Posted this below, but better fit here. Reminder of why leaving the EU is so important to these rich guys.

    If the UK is still in the EU come January

    New anti tax evasion laws will start exposing offshore accounts of the mega rich tax avoiding UK elite, people like Rees-mogg, Johnson & Farage

    Will also expose where Arron Banks unexplained £8m Brexit funding came from
    #StopTheCoup
    — Cirian75 / Simon #RevokeA50 #FBPE 💚#UniteToRemain (@cirian75) September 3, 2019

    Edit: Sorry – didn’t realize it was in the original post.

  2. 2
    RaflW says:

    Cadwalladr: “The tech is out of control. And there’s been no justice. Only cover-ups, denials, delays.”

    Sounds like the US as well. Probably every westernized nation in the months and years ahead. Not to be grossly pessimistic, but the power of social media, and its utter lack of accountability is quite possibly going to ruin us.

  3. 3
    Adam L Silverman says:

    @Yarrow: I’ve added it to the post.

  4. 4

    You left out this, Adam. Boris no longer has a working majority.

  5. 5
    Yarrow says:

    @Adam L Silverman: Was it there originally? Or did I miss it?

  6. 6
    Adam L Silverman says:

    @Cheryl Rofer: It’s in the title.

  7. 7
  8. 8
    Adam L Silverman says:

    @Yarrow: I’ll never tell…

    I added it after I saw you’d posted it in the previous thread. I’d seen a similar tweet yesterday, but couldn’t find it.

  9. 9
    Yarrow says:

    Carole is wrong that Johnson can independently call an election. It requires a vote in Commons. BBC keeps getting it wrong.

  10. 10
    Adam L Silverman says:

    @Cheryl Rofer: Fine, I’ll add the video.

    All you people do is nag, nag, nag…

  11. 11
    Sab says:

    @Cheryl Rofer: And Boris thought no one cared about the NHS. Silly man. That brought down Churchill after WWII.

  12. 12
    trollhattan says:

    Ninja kid forever. I just woke several coworkers. “Sorry folks, back to your naps.”

  13. 13
    Yarrow says:

    @Sab: Speaking of Churchill…

    Sir Nicholas Soames says he will vote against the government this evening.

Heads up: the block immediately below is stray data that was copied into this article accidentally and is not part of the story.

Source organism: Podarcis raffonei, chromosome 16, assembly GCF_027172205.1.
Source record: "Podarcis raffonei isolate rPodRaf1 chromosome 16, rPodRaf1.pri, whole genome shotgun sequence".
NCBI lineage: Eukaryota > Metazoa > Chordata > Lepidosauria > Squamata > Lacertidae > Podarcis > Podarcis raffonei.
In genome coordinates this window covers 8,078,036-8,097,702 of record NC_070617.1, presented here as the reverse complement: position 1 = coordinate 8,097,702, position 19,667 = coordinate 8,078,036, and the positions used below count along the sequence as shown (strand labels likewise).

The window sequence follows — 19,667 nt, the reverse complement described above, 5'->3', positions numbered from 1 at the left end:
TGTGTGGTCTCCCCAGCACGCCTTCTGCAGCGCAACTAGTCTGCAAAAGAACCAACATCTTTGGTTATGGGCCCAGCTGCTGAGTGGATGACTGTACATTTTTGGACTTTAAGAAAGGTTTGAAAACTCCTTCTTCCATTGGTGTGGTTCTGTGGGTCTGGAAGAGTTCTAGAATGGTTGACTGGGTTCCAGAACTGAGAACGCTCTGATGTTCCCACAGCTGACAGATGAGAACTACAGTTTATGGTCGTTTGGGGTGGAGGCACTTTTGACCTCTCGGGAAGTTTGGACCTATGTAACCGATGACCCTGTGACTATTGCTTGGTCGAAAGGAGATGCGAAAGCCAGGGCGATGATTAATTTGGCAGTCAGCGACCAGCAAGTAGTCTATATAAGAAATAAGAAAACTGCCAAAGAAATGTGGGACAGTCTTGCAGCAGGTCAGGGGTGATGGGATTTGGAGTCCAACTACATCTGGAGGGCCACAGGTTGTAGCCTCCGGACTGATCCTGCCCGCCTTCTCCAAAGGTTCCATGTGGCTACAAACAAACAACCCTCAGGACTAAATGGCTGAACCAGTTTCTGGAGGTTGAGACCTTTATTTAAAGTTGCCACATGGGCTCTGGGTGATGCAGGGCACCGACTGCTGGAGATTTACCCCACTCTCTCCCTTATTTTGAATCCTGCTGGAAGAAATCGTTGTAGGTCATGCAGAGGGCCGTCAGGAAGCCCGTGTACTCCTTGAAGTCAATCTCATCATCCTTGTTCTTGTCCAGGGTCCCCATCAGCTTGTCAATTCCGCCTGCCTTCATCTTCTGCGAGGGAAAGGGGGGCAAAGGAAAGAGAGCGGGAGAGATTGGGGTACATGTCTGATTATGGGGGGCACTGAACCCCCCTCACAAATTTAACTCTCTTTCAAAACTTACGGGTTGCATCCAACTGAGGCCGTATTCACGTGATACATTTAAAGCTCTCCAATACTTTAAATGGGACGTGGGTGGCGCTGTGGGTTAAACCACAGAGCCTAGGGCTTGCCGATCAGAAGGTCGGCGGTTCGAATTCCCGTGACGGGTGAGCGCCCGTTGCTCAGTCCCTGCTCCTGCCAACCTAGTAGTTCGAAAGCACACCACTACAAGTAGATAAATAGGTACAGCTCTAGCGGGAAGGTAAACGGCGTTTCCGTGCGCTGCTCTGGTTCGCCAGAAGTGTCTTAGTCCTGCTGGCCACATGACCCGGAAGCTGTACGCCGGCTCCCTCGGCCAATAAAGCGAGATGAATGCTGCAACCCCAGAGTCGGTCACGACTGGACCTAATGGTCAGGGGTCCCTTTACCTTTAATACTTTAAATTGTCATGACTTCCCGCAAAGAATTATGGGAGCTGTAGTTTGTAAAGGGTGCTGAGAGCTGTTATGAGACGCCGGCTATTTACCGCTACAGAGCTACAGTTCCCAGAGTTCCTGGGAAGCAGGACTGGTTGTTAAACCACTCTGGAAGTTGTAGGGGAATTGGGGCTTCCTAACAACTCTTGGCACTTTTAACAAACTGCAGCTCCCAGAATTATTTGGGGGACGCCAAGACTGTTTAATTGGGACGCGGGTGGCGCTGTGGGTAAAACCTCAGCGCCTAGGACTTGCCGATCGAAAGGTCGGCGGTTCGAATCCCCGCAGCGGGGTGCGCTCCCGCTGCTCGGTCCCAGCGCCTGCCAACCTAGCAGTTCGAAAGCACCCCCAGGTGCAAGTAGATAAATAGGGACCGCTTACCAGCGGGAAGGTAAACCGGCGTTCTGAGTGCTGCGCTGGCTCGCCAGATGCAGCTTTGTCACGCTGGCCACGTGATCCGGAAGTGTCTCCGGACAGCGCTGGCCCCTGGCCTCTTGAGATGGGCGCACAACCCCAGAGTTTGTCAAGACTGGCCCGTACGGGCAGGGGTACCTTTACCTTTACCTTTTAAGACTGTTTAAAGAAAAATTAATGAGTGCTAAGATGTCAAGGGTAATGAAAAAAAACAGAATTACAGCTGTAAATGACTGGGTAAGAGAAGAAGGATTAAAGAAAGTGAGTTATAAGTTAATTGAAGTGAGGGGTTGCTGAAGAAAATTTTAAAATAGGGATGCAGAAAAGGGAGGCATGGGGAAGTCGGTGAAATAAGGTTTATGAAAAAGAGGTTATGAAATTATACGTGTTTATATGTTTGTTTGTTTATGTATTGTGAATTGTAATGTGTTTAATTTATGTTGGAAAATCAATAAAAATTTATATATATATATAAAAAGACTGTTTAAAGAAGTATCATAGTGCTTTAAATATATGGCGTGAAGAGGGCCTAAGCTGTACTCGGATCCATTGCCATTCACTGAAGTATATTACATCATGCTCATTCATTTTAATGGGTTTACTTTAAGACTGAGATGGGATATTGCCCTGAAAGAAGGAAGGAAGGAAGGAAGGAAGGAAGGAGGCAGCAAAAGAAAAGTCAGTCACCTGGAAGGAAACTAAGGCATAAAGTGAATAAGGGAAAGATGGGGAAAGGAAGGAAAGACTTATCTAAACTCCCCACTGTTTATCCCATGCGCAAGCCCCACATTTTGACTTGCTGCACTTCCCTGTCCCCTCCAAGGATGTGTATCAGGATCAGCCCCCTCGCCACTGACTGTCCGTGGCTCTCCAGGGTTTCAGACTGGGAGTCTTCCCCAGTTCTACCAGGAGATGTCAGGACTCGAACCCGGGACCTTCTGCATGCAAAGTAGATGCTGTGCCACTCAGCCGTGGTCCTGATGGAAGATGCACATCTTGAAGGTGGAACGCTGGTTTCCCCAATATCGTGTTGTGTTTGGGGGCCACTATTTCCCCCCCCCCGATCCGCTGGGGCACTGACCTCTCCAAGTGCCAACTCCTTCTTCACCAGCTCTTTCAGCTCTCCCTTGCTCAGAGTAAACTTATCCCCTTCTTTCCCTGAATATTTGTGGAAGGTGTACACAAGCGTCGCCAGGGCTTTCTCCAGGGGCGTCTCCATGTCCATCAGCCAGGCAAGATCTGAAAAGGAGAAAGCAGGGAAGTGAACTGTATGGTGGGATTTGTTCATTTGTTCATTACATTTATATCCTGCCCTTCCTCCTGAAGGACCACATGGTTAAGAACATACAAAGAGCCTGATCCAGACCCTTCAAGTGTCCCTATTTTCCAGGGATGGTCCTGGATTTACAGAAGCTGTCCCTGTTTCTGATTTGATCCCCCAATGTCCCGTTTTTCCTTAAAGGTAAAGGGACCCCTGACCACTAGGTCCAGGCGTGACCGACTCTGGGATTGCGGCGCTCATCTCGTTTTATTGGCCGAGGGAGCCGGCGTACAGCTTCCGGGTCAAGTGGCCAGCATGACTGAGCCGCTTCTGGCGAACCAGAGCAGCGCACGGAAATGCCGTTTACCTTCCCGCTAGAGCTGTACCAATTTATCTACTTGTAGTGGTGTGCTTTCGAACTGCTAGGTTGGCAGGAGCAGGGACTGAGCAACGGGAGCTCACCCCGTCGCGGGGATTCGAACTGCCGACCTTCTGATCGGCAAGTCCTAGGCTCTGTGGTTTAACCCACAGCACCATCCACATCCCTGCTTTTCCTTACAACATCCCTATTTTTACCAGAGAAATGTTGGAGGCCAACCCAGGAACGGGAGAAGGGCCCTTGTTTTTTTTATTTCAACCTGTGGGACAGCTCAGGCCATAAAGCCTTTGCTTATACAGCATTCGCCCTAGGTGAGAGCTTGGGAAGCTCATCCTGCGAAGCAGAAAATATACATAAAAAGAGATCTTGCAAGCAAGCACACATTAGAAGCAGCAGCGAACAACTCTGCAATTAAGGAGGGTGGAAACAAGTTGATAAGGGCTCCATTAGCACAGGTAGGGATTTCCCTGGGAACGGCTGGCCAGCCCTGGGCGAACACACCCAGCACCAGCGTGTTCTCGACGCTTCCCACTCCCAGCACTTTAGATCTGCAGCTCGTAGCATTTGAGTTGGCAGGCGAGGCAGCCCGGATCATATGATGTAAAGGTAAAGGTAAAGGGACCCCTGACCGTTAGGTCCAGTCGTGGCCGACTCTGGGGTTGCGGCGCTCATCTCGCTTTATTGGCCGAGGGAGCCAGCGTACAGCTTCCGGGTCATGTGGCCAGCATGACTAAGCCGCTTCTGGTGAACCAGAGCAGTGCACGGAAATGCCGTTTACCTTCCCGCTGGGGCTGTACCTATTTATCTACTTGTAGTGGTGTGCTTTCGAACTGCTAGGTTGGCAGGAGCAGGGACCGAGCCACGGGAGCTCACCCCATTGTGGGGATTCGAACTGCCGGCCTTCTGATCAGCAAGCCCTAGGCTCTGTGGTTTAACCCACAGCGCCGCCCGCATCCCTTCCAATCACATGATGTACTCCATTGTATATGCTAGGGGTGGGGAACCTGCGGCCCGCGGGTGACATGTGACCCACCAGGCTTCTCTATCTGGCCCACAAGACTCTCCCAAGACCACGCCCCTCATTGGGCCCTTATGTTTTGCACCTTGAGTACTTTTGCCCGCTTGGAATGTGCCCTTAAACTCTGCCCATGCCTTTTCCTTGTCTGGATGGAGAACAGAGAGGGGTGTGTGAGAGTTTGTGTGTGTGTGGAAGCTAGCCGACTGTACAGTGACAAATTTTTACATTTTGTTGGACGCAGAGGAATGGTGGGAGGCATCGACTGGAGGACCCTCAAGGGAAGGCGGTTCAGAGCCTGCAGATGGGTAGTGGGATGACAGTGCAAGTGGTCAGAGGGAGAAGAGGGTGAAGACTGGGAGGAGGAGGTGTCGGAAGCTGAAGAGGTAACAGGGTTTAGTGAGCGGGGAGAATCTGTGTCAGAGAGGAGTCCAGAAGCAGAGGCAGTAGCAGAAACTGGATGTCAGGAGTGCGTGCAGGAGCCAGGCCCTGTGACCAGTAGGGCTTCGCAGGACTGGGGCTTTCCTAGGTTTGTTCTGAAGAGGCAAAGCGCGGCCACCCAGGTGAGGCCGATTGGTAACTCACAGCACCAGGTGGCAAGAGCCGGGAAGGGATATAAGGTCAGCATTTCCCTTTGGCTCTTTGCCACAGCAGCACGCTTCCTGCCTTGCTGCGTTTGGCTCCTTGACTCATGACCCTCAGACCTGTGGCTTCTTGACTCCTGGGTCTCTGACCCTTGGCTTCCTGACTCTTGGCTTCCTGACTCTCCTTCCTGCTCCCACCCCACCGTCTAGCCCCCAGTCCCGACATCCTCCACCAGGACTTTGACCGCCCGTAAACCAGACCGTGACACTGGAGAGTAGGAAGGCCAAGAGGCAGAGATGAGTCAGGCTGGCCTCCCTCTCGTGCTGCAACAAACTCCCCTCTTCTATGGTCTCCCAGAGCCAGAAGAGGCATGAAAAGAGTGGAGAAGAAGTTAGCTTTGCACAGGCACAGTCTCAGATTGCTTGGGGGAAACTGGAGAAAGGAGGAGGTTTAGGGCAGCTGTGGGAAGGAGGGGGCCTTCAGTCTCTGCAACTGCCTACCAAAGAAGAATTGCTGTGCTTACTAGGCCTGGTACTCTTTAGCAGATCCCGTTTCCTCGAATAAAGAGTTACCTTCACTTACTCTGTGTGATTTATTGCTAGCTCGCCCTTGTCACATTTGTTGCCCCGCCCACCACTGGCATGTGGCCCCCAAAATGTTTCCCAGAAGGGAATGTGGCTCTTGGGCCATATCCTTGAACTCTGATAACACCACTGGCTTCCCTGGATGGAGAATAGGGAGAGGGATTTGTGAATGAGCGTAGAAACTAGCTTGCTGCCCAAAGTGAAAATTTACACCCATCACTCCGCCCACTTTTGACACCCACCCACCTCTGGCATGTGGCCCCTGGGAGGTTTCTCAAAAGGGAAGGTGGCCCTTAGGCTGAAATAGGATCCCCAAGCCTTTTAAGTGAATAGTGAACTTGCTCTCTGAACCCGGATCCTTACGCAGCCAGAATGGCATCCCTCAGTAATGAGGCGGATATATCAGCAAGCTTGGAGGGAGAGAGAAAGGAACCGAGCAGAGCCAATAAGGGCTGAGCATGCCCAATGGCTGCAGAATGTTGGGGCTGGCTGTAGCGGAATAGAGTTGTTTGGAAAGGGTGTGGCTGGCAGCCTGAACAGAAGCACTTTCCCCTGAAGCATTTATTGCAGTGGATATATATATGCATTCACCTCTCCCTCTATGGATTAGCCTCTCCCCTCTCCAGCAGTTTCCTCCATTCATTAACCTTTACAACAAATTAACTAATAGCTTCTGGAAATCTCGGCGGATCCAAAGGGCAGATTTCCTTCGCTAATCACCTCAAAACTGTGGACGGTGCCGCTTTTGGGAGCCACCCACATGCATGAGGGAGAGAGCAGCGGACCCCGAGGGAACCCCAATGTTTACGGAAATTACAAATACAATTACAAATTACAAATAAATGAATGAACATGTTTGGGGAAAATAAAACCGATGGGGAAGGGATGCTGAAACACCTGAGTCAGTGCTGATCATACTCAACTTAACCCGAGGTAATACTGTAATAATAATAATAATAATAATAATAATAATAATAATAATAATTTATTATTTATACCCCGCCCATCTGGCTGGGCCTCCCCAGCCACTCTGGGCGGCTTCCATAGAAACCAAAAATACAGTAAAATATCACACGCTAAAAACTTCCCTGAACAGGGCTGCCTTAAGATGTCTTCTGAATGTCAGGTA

It will be w great look for Boris Johnson to expel the grandson of Sir Winston Churchill from the Conservative Party on what is the 80th anniversary of the outbreak of World War II. pic.twitter.com/12hinUf9z9
    — Charlie Proctor (@MonarchyUK) September 3, 2019

    Good look, Tories.

  14. 14
    ruemara says:

    I am so tickled at his loss of majority. Now, if we could just get a good libdem group going forward.

  15. 15
    Adam L Silverman says:

    @Yarrow: I added that upstairs too.

    I hope you all are happy now!

  16. 16
    Yarrow says:

    Also, if you haven’t read this thread by Peter Foster, it’s really good. He’s done incredible reporting and has multiple sources saying Boris and Cummings are lying that they’re trying to get a deal. You have to click through to read the whole thing but it’s worth it. Generated a lot of discussion last night and may have pushed a few people to vote against the government.

    EXC: Inside Brexit War Cabinet: – Dominic Cummings described EU negotiation as "a sham" in internal strategy meetings, per two highly placed sources.

    – AG Cox warned Johnson it was "complete fantasy" to think EU would bin backstop 1/threadhttps://t.co/jU8TkvAtow1/thread
    — Peter Foster (@pmdfoster) September 2, 2019

  17. 17
    PeakVT says:

    Don’t worry, folks. The UK has clearly written constitutional rules that will prevent anything abnormal from happening.

  18. 18
    mrmoshpotato says:

    @Yarrow:

    If the UK is still in the EU come January

    New anti tax evasion laws will start exposing offshore accounts of the mega rich tax avoiding UK elite, people like Rees-mogg, Johnson & Farage

    I’d support celebrating the new year by firing these assholes into the North Sea with a circus cannon.

  19. 19
    Marcopolo says:

    The twitter feed I am enjoying the most is from Ian Dunt: https://mobile.twitter.com/

    He includes stuff like: “There is now a large crowd outside parliament chanting: ‘Fuck the government. Fuck Boris.’”

    Wish I could make my post prettier but that’s the limitation of my cell.

  20. 20
    Ceci n est pas mon nym says:

    @Yarrow: If the English don’t understand their own rules, what hope is there for us on this side of the Atlantic?